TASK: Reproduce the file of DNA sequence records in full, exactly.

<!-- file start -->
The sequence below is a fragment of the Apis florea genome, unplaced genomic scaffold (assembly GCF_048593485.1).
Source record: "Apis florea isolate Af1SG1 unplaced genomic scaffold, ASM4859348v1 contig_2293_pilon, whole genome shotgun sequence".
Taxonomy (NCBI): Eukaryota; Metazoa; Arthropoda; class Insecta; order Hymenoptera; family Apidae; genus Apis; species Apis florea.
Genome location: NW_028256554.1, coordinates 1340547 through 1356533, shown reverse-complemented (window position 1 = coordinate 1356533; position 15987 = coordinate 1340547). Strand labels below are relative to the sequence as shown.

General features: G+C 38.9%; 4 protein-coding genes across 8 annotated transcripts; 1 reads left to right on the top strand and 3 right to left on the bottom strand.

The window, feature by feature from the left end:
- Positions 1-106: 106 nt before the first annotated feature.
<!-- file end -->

The sequence below is a fragment of the Apis florea genome, unplaced genomic scaffold (assembly GCF_048593485.1).
Source record: "Apis florea isolate Af1SG1 unplaced genomic scaffold, ASM4859348v1 contig_2293_pilon, whole genome shotgun sequence".
Taxonomy (NCBI): Eukaryota; Metazoa; Arthropoda; class Insecta; order Hymenoptera; family Apidae; genus Apis; species Apis florea.
Genome location: NW_028256554.1, coordinates 1340547 through 1356533, shown reverse-complemented (window position 1 = coordinate 1356533; position 15987 = coordinate 1340547). Strand labels below are relative to the sequence as shown.

General features: G+C 38.9%; 4 protein-coding genes across 8 annotated transcripts; 1 reads left to right on the top strand and 3 right to left on the bottom strand.

The window, feature by feature from the left end:
- Positions 1-106: 106 nt before the first annotated feature.